Every Last Trick (Online review)

Every Last Trick (Online review)

Just as every Thursday has tended to be National Theatre at Home night, so have Sundays become the preserve of Spymonkey. The troupe has been keeping us entertained with their COVID-19 Emergency Physical Comedy Aid Package in which they have released each show from their back catalogue as a week long freestream. The current show is a bit of a rarity and one that has not appeared online before so if you enjoy the anarchic group’s brand of fun this is one that you won’t want to miss.


In one sense it is not a Spymonkey show per se, rather it is a collaboration with fellow partners in clowning Told By An Idiot and directed by the latter’s Paul Hunter. The plot is based on a classic 1890s Feydeau farce. Le Système Ribadier has been “reimagined” by Tamsin Oglesby and updated to 1925 as Every Last Trick though by all accounts the vast majority of the original has been stripped out to make way for the trademark set pieces and the usual inventive silliness. Feydeau farces are predicated on a central, apparently respectable, male figure being found to have feet of clay and making desperate attempts to cover up his shortcomings (usually involving sexual liaisons) from his wife. Around this central figure, intrigue boils as a cast of eccentrics don disguises, indulge in word play and chase each other round the stage; much furious door slamming usually takes place.

The slight trouble with Every Last Trick is that nobody really wants to play the straight man around whom the chaos revolves and with this comic quartet’s flair it would be a pity if they did. In theory the role should fall to Juan, the Spanish ambassador and part time conjuror who uses hypnotism to fool his wife Angela when indulging in his peccadillos. As Juan is Aitor Basauri there is no chance of him playing the straight man; indeed, he seems to go even further in creating a clown figure than would normally be the case. His wig and his costume appear to have minds of their own and his heavily accented rendering of certain English phrases leads to as much confusion as ever. There is a long front of curtain sequence at the start of Act Two where Juan/Basauri performs the sawing a man in half trick. This has absolutely nothing to do with the main plot but the routine is very funny.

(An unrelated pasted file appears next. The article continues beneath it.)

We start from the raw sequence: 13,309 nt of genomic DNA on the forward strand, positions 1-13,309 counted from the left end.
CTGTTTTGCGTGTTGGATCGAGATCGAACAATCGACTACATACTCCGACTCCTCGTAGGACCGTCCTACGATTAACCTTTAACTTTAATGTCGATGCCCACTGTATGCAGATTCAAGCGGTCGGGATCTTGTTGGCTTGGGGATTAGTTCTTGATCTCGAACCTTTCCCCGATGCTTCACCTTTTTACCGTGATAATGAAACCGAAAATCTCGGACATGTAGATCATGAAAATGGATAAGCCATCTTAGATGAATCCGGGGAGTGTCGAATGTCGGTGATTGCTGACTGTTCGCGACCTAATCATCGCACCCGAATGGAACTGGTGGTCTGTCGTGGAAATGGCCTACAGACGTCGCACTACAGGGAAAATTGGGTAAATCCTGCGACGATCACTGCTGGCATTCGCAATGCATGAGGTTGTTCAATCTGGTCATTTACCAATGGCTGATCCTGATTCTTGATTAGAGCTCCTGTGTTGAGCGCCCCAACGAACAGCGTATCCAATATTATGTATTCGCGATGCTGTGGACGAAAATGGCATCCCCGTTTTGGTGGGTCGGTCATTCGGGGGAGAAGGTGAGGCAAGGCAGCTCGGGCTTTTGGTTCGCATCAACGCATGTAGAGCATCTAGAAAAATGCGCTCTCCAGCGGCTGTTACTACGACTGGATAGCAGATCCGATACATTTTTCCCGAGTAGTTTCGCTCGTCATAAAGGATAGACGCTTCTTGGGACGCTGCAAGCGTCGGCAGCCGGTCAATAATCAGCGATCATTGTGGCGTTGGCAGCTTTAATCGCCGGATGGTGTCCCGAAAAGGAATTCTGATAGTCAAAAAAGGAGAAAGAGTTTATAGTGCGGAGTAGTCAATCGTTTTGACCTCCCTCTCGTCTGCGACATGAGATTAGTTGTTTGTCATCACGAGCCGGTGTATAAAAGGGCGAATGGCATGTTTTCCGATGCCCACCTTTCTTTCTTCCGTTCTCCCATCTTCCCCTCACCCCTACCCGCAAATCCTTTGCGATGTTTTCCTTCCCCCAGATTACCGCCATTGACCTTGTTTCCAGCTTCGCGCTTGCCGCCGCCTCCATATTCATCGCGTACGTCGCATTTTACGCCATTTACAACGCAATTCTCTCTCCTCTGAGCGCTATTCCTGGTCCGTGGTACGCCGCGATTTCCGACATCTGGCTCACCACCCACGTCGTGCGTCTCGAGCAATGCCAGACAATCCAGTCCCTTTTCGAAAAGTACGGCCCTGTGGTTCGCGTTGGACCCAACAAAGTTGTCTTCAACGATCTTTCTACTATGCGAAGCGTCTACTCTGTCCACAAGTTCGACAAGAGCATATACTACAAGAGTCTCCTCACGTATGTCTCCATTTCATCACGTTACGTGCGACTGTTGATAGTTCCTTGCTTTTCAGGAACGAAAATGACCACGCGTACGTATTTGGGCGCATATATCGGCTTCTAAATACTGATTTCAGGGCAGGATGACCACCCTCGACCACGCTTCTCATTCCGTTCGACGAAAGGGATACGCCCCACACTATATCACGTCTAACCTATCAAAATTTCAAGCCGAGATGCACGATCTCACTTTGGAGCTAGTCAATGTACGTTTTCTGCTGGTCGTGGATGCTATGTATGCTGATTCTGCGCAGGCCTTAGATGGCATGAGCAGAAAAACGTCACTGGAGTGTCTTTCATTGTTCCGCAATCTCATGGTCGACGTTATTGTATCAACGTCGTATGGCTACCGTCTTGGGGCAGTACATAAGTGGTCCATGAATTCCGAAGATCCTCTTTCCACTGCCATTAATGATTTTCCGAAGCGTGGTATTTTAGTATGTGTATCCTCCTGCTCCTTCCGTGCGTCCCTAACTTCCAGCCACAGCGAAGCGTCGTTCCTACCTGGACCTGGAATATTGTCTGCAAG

downloadThe other founder of Spymonkey, Toby Park, plays Tom, brother of Angela’s deceased first husband. He has a long held passion for his sister in law and has travelled to Borneo in order to forget. Now he is back and has brought with him an elephant, Jambalaya, who makes unscheduled appearances – well at least his trunk does. Tom pursues Angela while Juan pursues his unseen mistress. Sophie Russell as Angela alternately harangues Juan and fends off Tom (sorry if this is confusing but that’s farce for you). The final member of the quartet is Adrien Gygax who plays a very lanky drink stealing butler and a very fat husband on the warpath. Gygax, who is new to me, is as consummate at clowning as the other three and there’s a particular sight gag involving a rabbit that will remain in the memory for some time to come.

_methode_times_prodmigration_web_bin_ec697a0a-4a74-313e-bce7-c74778a3d036I’m not sure that the comic inventiveness quite hits the heights of some of Spymonkey’s other work. It is as though they feel a little hemmed in by the confines of the script and are better at what they do when they have more of a free rein. There also seem to be some attempts to subvert the genre entirely; rather than slamming doors as characters exit, they actually find themselves locked in and unable to escape (perhaps that’s actually a metaphor for the performances). When they do “break out” though, there is some wonderfully inventive stuff such as  only Spymonkey can produce e.g. wildly silly word play and a giggle inducing (for them) card game. The highlight is the glorious chase/fight scene between Gygax and Basauri carried out to Park’s evocative music and as an obvious homage to slapstick cinema/Warner Brothers cartoons. This builds nicely with bodies stretched to unfeasible lengths, flying swords and even Jambalaya gets in on the act.

The play doesn’t really have an ending but a spirited dance number suffices to wind up proceedings. The piece is an interesting experiment which, at least, isn’t just re-treading earlier successes. If you want to see pure classic Feydeau then this probably won’t float your boat but if you enjoy Spymonkey then hop aboard for another wild ride.

Production photos by Robert Day

Every Last Trick is available via the Spymonkey website. Click here for freestream (1 week only) or go to Vimeo OnDemand

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